This use case is about the management of rules representing business policies and practices in cases involving multiple organizations and/or multiple units within a single organization. One of the key challenges in dealing with such domains is that some rules that support business policies and practices might not be directly executable by a machine, whereas others, even those dealing with the same situation, are machine executable. Rules that are not directly executable might need something from a person, e.g. a decision or confirmation of an action, at which point the rule execution system might be able to use the rule in a reasoning process. The RIF can help to make such domains more tractable and amenable to machine processing by allowing rules to be labelled with tags that express the necessary meta-level information required to make a reasoned determination as to the intended status of a given rule.
Consider the (fictitious) European Union (EU) based car rental company, EU-Rent. Suppose an EU regulator issues the following directive:
Off-Site returns of rental cars must be allowed if at all possible. A reasonable penalty may be charged in such cases.
Being a EU based company, EU-Rent comes up with two rules to handle off-site rental returns:
For each off-site return a penalty charge must be added to the rental cost.
For each off-site return the car must be recovered within 24 hours.
The first rule is immediately executable (at least in cases where the renter makes his/her intention known in advance). The second rule obviously has a part that is for human consumption - somebody from EU-Rent has to recover the car, and confirm to the IT system that this has been done. But it can also be given a machine executable corollary, namely,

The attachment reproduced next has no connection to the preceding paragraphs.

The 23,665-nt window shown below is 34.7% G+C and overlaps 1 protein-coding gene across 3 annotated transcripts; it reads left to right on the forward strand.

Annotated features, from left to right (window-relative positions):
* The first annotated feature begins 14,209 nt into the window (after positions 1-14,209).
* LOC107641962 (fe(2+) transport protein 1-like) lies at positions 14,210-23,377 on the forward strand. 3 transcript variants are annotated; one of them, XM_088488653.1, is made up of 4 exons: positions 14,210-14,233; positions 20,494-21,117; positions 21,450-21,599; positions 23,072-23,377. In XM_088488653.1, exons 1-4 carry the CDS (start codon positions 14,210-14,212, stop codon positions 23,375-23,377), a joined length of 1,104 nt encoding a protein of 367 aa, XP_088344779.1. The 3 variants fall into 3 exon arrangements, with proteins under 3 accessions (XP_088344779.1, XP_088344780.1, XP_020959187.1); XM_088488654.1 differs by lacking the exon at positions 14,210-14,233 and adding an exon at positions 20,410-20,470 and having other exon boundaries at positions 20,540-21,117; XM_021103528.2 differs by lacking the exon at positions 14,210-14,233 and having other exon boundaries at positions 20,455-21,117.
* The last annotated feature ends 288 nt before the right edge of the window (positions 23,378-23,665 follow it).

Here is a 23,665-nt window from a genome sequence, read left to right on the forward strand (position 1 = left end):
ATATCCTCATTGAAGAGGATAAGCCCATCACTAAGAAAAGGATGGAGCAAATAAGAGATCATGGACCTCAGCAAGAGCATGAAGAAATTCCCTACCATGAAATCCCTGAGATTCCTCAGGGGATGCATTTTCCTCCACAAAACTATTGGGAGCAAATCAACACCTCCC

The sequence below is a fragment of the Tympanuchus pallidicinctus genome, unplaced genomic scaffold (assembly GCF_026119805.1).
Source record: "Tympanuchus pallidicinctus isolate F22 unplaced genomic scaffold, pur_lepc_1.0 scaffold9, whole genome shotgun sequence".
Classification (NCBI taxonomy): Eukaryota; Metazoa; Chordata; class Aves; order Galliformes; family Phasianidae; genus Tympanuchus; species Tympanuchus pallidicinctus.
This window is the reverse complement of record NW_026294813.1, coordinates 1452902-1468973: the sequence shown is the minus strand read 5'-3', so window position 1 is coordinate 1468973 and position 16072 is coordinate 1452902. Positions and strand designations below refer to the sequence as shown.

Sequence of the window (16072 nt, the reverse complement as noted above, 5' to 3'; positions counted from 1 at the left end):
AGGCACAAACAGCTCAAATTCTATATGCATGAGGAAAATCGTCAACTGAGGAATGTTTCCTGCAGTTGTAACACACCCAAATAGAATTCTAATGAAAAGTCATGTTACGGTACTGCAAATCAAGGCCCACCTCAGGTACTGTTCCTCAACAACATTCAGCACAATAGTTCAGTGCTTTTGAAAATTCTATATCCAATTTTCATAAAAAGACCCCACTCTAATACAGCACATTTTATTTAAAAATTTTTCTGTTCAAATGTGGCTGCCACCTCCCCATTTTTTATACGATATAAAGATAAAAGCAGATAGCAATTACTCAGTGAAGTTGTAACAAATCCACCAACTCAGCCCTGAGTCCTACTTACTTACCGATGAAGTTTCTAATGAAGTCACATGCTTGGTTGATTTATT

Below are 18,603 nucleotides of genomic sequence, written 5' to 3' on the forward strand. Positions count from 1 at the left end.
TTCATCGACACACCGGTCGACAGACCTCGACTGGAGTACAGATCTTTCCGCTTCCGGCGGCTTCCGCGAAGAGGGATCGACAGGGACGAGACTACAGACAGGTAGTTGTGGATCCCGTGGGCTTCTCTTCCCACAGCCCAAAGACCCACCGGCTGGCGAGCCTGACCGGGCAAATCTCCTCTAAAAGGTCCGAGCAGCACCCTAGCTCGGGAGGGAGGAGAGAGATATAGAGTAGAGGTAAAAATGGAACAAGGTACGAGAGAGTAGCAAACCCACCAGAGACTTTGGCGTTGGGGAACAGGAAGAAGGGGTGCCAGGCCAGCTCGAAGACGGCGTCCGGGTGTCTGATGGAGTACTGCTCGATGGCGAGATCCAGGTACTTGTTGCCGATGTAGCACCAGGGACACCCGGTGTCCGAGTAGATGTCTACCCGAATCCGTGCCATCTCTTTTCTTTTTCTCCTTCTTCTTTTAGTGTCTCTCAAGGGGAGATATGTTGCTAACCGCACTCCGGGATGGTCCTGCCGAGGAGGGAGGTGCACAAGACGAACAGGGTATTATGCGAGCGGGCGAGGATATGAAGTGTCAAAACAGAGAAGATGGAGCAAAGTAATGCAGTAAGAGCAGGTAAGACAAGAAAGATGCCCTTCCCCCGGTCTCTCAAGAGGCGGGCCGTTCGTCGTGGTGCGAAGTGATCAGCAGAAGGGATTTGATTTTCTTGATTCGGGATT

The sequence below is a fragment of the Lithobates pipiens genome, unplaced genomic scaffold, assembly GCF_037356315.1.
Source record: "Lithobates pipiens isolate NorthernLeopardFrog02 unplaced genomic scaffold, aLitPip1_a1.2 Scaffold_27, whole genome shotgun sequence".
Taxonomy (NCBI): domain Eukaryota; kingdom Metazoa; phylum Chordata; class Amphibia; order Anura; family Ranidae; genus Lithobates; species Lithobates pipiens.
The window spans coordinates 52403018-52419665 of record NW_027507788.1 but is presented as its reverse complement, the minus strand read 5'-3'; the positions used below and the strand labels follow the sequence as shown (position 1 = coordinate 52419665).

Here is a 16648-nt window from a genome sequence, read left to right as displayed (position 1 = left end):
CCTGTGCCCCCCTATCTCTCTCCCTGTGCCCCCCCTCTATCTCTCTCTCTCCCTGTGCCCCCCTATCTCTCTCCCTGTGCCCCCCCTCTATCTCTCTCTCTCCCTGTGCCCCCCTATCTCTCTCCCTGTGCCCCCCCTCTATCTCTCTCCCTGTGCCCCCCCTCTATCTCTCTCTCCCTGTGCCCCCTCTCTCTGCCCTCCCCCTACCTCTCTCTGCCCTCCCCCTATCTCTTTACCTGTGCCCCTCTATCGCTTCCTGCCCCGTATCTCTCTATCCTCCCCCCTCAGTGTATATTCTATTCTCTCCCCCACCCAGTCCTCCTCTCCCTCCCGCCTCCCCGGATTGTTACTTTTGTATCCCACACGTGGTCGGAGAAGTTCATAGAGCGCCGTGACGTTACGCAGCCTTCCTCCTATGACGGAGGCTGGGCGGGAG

At 24 hours after the end of any rental, if the rented car has ‘off-site’ status then notify the branch manager.
In order for EU-Rent’s rule-system to work in the intended fashion, the system needs to be able to recognize which rules can be immediately executed, and which have first to be routed or "pended" for some human action. For example, the rule requring recovery of an off-site vehicle within 24 hours may be automatically initiated and cause a timer to be set up, but then for up to 24 hours the rule might be in a suspended condition awaiting human input. If a human indicates that the car has been recovered after 5 hours, then the rule will conclude, the car will be considered returned and the penalty calculated. If 24 hours go by without such input, the rule will conclude and the rented car will still have an off-site status. This will cause the above corollary to fire.
This scenario shows one way in which RIF metadata can be used to help machines cope with organizational practices that might involve joint human-machine interaction. The notion of human-machine interactive rule systems is, of course, not new to the RIF, but by making this an explicit part of the standard the accurate interchange of such rules is also enabled.